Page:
The Malaysian Communications and Multimedia Commission (MCMC) has announced its intent to forgo a typical spectrum auction for some of its available 5G bands, instead opting for a consortium approach

The MCMC recently announced it will be allocating 5G spectrum across four bands, with commercial deployment expected in the third quarter of 2020.
These bands are the 700 MHz, 3.5 GHz, 26 GHz and 28 GHz bands. MCMC will initially assign two blocks of 30 MHz in the 700 MHz band and 100 MHz in the 3.5 GHz band, with the higher bands expected to follow at a later date. 
To this point, MCMC’s announcement appears unremarkable: these bands are the same that have been identified and allocated in other countries around the world. 
However, for the initial lower band allocations, Malaysia is following an innovative and potentially risky strategy.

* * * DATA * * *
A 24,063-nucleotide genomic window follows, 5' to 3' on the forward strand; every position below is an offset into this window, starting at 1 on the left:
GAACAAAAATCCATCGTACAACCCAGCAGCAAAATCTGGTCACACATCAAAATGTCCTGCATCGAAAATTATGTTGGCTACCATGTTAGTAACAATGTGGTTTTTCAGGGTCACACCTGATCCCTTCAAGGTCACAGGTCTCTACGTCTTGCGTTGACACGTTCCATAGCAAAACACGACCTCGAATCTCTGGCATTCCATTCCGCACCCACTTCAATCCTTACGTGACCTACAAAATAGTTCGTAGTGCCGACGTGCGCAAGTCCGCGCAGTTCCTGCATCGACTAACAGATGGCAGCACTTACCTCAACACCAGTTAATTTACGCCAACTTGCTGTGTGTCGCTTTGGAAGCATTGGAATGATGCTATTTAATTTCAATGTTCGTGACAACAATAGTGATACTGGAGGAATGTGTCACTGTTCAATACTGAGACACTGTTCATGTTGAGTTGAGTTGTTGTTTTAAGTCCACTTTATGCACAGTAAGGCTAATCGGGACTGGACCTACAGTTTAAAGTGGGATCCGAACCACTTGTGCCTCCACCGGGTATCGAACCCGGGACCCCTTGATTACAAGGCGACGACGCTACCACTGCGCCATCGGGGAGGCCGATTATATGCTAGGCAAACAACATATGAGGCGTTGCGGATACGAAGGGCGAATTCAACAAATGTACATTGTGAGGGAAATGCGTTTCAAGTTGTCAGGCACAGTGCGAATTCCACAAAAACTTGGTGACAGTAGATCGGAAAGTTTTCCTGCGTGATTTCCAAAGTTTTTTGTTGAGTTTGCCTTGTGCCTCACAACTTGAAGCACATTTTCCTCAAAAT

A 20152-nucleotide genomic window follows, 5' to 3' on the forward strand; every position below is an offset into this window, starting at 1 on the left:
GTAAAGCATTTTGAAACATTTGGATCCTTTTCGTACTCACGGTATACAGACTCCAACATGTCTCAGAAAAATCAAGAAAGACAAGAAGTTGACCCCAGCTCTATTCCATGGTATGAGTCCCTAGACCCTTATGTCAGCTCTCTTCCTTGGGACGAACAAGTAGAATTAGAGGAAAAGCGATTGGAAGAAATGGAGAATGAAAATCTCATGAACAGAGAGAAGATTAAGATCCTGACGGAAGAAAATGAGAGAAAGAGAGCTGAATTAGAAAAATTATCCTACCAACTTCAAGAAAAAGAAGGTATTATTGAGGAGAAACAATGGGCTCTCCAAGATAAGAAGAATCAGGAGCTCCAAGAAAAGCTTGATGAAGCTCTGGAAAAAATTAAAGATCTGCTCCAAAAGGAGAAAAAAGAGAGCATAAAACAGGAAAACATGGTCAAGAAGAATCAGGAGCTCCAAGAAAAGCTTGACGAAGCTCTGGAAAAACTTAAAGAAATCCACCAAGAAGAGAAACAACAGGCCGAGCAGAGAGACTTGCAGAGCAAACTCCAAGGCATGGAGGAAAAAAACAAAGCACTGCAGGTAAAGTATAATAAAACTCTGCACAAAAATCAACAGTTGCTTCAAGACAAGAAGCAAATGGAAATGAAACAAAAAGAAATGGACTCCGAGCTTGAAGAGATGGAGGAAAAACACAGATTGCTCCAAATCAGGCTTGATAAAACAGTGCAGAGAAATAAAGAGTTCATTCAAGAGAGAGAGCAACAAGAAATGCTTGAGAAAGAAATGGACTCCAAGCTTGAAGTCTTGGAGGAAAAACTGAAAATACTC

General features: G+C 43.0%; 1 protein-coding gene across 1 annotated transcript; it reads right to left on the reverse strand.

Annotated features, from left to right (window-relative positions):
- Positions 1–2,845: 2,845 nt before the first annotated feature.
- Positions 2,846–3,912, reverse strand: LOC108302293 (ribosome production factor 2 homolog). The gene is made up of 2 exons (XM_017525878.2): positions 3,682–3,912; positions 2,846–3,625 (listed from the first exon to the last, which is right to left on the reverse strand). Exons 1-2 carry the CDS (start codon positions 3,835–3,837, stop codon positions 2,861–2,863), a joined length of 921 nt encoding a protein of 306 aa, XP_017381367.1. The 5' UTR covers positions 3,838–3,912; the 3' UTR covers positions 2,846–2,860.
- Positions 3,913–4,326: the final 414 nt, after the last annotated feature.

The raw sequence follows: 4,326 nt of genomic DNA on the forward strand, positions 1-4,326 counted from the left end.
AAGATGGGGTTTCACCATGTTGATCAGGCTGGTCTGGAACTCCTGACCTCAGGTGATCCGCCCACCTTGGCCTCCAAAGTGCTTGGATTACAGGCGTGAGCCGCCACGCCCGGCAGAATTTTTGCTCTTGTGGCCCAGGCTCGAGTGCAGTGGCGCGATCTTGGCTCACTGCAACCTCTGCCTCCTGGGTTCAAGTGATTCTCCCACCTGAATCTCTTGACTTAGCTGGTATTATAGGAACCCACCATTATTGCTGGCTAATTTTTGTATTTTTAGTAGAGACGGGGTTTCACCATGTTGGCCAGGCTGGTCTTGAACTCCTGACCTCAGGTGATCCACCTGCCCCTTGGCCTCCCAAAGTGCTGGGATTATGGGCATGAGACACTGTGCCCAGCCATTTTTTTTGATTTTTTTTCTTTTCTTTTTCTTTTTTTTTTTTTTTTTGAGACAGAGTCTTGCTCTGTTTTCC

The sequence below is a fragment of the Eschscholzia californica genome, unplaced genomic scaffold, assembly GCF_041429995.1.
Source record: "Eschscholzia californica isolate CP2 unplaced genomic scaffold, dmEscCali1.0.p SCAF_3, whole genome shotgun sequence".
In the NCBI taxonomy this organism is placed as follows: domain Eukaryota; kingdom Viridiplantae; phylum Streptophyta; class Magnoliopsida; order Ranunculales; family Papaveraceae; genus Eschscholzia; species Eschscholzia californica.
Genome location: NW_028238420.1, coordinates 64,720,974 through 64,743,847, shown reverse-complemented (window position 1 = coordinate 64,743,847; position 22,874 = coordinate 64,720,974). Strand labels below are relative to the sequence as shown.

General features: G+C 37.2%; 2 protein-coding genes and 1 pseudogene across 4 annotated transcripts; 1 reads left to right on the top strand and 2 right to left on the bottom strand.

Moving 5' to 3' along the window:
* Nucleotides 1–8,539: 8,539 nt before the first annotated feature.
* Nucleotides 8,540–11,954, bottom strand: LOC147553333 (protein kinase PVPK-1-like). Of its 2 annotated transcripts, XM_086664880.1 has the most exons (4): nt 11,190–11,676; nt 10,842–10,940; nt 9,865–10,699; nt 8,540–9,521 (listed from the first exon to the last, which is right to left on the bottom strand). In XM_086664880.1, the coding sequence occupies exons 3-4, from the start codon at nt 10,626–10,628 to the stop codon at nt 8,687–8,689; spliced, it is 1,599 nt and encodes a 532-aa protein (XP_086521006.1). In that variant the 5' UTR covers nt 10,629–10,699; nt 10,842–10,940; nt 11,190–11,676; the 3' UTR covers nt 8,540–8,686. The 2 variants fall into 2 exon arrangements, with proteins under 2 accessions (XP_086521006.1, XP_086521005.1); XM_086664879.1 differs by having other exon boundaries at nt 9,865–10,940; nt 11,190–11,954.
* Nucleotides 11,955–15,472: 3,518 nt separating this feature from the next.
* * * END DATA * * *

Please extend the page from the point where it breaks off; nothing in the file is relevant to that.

There will be no auction process. Instead, bands will be assigned to a consortium formed of various licensees via a tender process.  
This decision comes in an effort increase the efficiency of the country’s infrastructure deployment via shared investment, decreasing capex.
Criteria for membership of this consortium is expected to be revealed in the first quarter of this year, but whether this will offer a level playing field for all telcos remains to be seen. 
Similarly, the ways in which the telcos will work together could present a risk for the country’s 5G rollout. As notoriously uncomfortable bedfellows, loggerheads between telcos could make this innovative strategy a very risky one for Malaysia.  
As for the higher band licenses, these will be allocated in a more somewhat more traditional manner. The 24.9–26.5 GHz band licenses will be assigned through a nationwide tender process, while the final band, 26.5–28.1 GHz, will be assigned on a first-come first-served basis. This band will be available to anyone, not only telcos, for the purpose of highly localised networks. 
Also in the news: